American College of Rheumatology Annual Meeting
American College of Rheumatology Annual Meeting
Source:

Deodhar A. Abstract L11. Presented at: ACR Convergence 2020; November 5-9, 2020 (virtual meeting).

Disclosures: Deodhar reports grant and research support from Eli Lilly & Co., Gilead Sciences, GlaxoSmithKline, Novartis, Pfizer and UCB, as well as consulting fees from AbbVie, Amgen, Bristol-Myers Squibb, Boehringer Ingelheim, Celgene, Eli Lilly & Co., Gilead Sciences, GlaxoSmithKline, Janssen, Novartis, Pfizer and UCB.
November 12, 2020
2 min read
Save

Tofacitinib brings rapid clinical response in ankylosing spondylitis

Source:

Deodhar A. Abstract L11. Presented at: ACR Convergence 2020; November 5-9, 2020 (virtual meeting).

Disclosures: Deodhar reports grant and research support from Eli Lilly & Co., Gilead Sciences, GlaxoSmithKline, Novartis, Pfizer and UCB, as well as consulting fees from AbbVie, Amgen, Bristol-Myers Squibb, Boehringer Ingelheim, Celgene, Eli Lilly & Co., Gilead Sciences, GlaxoSmithKline, Janssen, Novartis, Pfizer and UCB.
You've successfully added to your alerts. You will receive an email when new content is published.

Click Here to Manage Email Alerts

We were unable to process your request. Please try again later. If you continue to have this issue please contact customerservice@slackinc.com.

Patients with ankylosing spondylitis demonstrated rapid clinical response to tofacitinib, which produced significantly greater efficacy than placebo, but with more adverse events, according to a speaker at ACR Convergence 2020.

Atul Deodhar

“At week 16, the primary and type 1 error-controlled secondary efficacy endpoints were met, demonstrating significantly greater efficacy of tofacitinib 5 mg BID versus placebo in adult patients with active ankylosing spondylitis,” Atul Deodhar, MD, a professor of medicine at Oregon Health & Science University, in Portland, told attendees at the virtual meeting. “Patients had a rapid clinical response to tofacitinib.”

Back Pain Adobe
Patients with AS demonstrated rapid clinical response to tofacitinib, which produced significantly greater efficacy than placebo, but with more adverse events, according to a speaker at ACR Convergence. Source: Adobe Stock

To examine the safety and efficacy of tofacitinib (Xeljanz, Pfizer) in patients with AS, Deodhar and colleagues conducted a phase 3, randomized, double-blind, placebo-controlled study of 269 adults with active disease. All participants met the modified New York criteria, had centrally read radiographs and demonstrated an inadequate response or intolerance to at least two NSAIDs. In the 16-week double-blind phase, participants were randomized 1-to-1 to receive either 5 mg of tofacitinib twice daily or a placebo. After week 16, all participants received open label tofacitinib until week 48.

The researchers tested four separate families of efficacy endpoints, in hierarchical sequences to control for type 1 error. The first included ASAS20 response at week 16 — the study’s primary endpoint — and ASAS40 response at week 16 — the key secondary endpoint — as well as changes in ASDAS-CRP, hsCRP, ASQoL, SF36v2 PCS, BASMI–linear method and FACIT-F total score from baseline to week 16. The second family included change in baseline to week 16 in ASAS components — PtGA, total back pain, BASFI and inflammation. The third family was ASAS20 response over time, while the fourth was ASAS40 response over time. The researchers collected safety data up to weeks 16 and 48.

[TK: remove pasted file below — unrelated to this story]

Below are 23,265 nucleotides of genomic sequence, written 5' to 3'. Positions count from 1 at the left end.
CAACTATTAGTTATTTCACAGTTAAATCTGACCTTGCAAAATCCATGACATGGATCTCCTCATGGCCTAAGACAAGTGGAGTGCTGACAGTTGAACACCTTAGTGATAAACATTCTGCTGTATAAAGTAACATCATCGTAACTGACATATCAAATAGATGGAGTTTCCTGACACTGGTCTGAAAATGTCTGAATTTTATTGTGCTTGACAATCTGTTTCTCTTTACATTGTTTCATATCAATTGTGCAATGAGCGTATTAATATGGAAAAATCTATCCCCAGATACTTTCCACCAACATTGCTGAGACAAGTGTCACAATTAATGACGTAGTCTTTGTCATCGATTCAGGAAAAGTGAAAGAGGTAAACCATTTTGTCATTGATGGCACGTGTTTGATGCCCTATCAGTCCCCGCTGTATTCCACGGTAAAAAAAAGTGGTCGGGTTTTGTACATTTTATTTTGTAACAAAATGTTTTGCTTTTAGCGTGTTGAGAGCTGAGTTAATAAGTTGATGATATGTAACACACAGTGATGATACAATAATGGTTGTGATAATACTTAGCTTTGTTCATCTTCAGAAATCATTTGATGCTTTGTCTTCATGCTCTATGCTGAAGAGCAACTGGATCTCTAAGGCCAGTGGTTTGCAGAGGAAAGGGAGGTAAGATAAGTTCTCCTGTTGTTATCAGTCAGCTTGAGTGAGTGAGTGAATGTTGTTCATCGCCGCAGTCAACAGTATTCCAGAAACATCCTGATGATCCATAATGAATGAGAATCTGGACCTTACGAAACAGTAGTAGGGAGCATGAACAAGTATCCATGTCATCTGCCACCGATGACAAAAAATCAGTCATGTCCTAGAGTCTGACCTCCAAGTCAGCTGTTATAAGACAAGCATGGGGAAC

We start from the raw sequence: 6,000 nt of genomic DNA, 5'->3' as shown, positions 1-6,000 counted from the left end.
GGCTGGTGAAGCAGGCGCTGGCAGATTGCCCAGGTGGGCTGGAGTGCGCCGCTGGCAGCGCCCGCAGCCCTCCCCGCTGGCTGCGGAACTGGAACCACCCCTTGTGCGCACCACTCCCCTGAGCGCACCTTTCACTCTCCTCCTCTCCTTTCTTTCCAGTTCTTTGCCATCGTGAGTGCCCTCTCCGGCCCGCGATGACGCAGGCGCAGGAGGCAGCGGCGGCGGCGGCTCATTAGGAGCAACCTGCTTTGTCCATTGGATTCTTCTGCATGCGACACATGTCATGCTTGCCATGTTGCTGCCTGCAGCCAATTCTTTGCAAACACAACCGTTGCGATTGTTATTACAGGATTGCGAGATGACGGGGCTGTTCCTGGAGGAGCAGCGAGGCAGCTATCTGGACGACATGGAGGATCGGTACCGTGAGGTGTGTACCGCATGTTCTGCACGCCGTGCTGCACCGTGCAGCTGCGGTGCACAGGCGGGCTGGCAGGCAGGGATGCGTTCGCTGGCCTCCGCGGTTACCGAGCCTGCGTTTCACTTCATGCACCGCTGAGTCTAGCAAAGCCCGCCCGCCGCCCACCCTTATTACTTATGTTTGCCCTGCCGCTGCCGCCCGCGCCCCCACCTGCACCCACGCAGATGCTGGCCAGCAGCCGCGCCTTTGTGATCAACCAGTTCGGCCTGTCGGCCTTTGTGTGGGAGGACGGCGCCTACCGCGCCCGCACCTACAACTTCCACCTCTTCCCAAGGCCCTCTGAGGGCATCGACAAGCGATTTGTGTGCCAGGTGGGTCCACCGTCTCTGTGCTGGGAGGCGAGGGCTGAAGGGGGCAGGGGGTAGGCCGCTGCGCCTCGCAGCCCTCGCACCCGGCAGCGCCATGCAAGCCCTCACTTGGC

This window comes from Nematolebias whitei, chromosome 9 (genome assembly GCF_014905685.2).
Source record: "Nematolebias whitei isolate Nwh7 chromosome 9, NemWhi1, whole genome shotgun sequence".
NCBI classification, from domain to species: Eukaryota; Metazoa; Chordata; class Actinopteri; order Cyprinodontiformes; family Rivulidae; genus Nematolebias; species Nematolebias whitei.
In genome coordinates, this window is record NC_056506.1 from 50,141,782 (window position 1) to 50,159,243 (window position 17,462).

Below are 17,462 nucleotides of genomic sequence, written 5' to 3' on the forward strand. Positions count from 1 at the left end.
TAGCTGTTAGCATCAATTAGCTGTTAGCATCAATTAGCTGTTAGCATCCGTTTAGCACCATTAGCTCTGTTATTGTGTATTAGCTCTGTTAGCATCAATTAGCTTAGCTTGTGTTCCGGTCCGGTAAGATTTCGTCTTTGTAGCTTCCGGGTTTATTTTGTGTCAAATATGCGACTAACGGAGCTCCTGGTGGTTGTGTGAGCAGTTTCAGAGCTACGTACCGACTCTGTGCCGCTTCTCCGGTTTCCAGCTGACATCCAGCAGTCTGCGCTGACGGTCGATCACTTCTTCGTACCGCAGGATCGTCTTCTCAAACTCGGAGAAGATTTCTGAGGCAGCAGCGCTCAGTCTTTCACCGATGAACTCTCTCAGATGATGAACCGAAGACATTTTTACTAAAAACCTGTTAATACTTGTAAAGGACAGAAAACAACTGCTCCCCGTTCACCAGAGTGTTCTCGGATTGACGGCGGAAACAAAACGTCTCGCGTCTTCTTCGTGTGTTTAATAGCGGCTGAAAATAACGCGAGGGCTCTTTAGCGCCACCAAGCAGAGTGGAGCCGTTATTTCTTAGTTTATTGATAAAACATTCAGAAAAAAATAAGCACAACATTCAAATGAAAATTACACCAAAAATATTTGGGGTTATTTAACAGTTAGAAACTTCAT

According to the researchers, 56.5% of patients who received tofacitinib achieved ASAS20 response at week 16, compared with 29.4% in the placebo group (P < .0001), while 40.6% of those in the tofacitinib group achieved the ASAS40 response during the same time, compared with 12.5% of those who received placebo (P < .0001). In addition, there were significant improvements with tofacitinib, compared with placebo, from baseline to week 16 in ASDAS-CRP, hsCRP, ASQoL, SF36v2 PCS, BASMI–linear method and FACIT-F total score.

Improvements in ASAS components were significantly greater with tofacitinib compared with placebo. The researchers also observed significant improvements with tofacitinib, compared with placebo, week 2 — the first post-baseline visit — in ASAS20 response, as well as at week 4 in ASAS40 response.

Adverse events up to week 16 were reported in 54.1% of participants receiving tofacitinib and in 51.5% of the placebo group, while serious and severe adverse events were each reported in 1.5% and 0% of participants, respectively. In all, three patients from the tofacitinib group, and one from the placebo group, discontinued due to adverse events. Safety trends remained similar up to week 48.

There were no cases of death, deep vein thrombosis, pulmonary embolism, arterial thromboembolism, gastrointestinal perforation, interstitial lung disease, major adverse cardiovascular events, malignancies or opportunistic infections up to week 48 in the tofacitinib group. Also among those treated with tofacitinib, adjudicated hepatic events were reported in one patient up to week 16, and in two patients up to week 48; one patient had meningitis up to week 16; and three patients had non-serious herpes zoster up to week 48.

There were no deaths or adverse events of special interest up to week 16 in the placebo group. Up to week 48, one patient who switched from placebo to tofacitinib demonstrated non-serious herpes zoster.

“The safety profile of tofacitinib in patients with ankylosing spondylitis was consistent with the known safety profile in patients with rheumatoid arthritis or psoriatic arthritis,” Deodhar said. “No new potential safety risks were identified in patients with ankylosing spondylitis.”

click me